Theirs is one of the few practices in Beverly Hills that owns a Pearl, though it’s just one weapon in their arsenal. “We also have the simplest lasers that help with acne, pore size and skin texture that even our adolescent patients can benefit from,” says Kopelson. “It’s not one size fits all.”
Like many modern dermatologists, Feldman and Kopelson have come to see Botox and other injectables, which revolutionized the field in the Nineties, as staples in their toolbox. “Botox really is the gold standard for relaxing lines on the upper third of the face,” explains Feldman, who says it’s still her No. 1 recommendation when people ask, “Do I need Botox?” (Of their cosmetic dermatology patients—those who aren’t just coming in for mole checks, in other words—Kopelson estimates that 75 percent receive Botox injections, with most patients beginning in their mid-30s.) Still, what the two doctors seem especially excited about are the possibilities offered by lasers. “[The technology] is developing right now while we’re building this practice,” says Kopelson. “Lasers can create really soft, youthful, even-toned skin pretty quickly, with fewer treatments. Things like fillers and Botox and plastic surgery just can’t do that. Also, the risk is very low, with much less downtime.”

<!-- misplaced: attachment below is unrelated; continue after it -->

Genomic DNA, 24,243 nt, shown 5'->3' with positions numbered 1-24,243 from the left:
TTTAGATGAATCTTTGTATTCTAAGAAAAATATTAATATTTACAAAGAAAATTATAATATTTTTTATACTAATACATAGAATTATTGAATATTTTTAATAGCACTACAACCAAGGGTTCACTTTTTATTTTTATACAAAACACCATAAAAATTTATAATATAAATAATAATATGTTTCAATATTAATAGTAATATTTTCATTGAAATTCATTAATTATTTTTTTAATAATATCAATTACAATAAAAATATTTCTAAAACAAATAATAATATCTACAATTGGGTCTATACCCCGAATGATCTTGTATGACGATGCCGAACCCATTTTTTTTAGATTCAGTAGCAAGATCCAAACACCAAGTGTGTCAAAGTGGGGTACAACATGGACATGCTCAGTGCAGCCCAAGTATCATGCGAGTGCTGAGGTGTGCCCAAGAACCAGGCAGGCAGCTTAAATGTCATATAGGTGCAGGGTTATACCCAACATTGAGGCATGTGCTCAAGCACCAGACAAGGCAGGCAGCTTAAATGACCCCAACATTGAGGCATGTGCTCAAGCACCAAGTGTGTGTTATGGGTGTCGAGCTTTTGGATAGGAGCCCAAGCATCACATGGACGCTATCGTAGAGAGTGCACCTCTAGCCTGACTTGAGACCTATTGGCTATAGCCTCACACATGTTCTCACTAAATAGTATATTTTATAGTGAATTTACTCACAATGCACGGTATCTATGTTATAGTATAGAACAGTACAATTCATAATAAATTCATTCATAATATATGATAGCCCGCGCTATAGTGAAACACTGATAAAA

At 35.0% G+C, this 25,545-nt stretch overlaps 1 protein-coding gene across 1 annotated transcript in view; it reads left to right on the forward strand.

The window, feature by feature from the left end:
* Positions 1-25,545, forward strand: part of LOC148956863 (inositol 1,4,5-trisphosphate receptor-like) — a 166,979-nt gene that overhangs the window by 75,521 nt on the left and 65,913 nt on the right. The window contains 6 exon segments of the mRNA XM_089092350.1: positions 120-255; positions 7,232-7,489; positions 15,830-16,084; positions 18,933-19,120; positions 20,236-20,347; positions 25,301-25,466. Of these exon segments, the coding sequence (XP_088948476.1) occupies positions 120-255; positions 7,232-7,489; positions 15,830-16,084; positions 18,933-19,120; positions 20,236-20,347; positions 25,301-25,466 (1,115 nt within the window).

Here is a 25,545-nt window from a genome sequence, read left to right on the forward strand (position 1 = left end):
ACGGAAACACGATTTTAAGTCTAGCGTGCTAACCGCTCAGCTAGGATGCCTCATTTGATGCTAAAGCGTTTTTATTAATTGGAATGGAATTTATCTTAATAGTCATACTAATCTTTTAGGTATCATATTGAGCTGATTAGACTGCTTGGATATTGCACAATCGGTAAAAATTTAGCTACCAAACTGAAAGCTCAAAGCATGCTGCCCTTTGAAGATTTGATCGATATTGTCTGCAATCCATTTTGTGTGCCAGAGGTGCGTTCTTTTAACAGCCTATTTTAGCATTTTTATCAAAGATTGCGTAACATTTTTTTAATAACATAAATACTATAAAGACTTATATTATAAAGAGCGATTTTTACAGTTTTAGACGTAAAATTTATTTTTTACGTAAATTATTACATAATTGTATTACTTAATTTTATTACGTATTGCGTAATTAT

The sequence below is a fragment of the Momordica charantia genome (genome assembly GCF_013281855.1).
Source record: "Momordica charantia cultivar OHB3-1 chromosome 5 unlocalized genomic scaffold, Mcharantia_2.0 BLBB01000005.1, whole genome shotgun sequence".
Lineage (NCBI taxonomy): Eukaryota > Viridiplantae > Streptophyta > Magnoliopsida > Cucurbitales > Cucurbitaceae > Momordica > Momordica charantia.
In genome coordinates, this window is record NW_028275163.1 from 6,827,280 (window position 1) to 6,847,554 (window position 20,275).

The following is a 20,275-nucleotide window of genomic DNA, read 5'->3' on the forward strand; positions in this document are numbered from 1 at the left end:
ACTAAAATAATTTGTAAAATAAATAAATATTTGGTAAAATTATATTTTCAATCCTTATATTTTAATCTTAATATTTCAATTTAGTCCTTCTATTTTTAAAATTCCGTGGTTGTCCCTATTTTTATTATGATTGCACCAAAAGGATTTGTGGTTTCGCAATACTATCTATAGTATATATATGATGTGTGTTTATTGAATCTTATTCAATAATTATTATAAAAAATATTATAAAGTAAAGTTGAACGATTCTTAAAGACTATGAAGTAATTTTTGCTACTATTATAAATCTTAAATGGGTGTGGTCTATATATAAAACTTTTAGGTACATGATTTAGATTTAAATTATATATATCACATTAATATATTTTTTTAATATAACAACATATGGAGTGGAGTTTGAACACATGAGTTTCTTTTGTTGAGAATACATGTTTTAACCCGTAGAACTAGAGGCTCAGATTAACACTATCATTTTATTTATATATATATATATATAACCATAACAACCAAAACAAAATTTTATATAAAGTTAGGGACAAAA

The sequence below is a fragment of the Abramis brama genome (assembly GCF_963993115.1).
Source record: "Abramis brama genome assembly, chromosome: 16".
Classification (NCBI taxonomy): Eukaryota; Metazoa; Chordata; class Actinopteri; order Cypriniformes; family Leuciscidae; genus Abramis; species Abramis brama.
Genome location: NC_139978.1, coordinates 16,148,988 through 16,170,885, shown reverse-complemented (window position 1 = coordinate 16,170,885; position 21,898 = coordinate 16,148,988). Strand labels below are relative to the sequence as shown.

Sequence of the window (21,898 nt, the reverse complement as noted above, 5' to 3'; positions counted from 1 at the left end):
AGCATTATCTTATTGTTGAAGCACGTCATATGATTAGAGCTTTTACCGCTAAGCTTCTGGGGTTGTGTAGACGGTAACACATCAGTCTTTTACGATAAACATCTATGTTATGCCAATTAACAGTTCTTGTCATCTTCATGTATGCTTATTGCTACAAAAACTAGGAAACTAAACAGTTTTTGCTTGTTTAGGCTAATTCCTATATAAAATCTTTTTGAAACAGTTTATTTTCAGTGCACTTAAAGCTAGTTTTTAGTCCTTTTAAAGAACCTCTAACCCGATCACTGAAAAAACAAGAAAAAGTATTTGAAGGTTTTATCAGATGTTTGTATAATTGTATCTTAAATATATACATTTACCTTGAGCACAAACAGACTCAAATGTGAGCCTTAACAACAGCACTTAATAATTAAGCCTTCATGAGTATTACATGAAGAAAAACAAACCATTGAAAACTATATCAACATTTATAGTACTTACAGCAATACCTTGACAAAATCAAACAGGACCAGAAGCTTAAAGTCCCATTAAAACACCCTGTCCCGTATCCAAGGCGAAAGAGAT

Lately, Kopelson and Feldman’s patients have been requesting defined cheekbones and a youthful plumpness to the skin more often than the full, exaggerated lips that were the rage in the late Nineties. It’s a shift the doctors say they’re happy to see. “We use fillers more for volume restoration than gigantic lips,” says Feldman, with visible relief.
“Instead of the lips, now people come in requesting Madonna’s cheekbones,” Kopelson says with a laugh.
After all, the work that Hollywood dermatologists and plastic surgeons perform on their patients is for all the public to view, to imitate and—if it’s bad—to critique. Who injects a star’s Botox isn’t as obvious as what designer labels she wears, but word gets around. So while it’s never good marketing for a doctor to disfigure a patient, the stakes are higher for Kopelson and Feldman than for most. “We don’t overdo faces,” says Kopelson. “It’s bad exposure. You don’t want your patients to look odd. I always set limits. We came out of UCLA, a very conservative dermatology program, where we were taught to do less rather than more.”
“If they don’t need it, we’re not going to talk them into it,” says Feldman.
So when we start seeing furrowed brows and the occasional freckle onscreen, we’ll know whom to blame—or congratulate.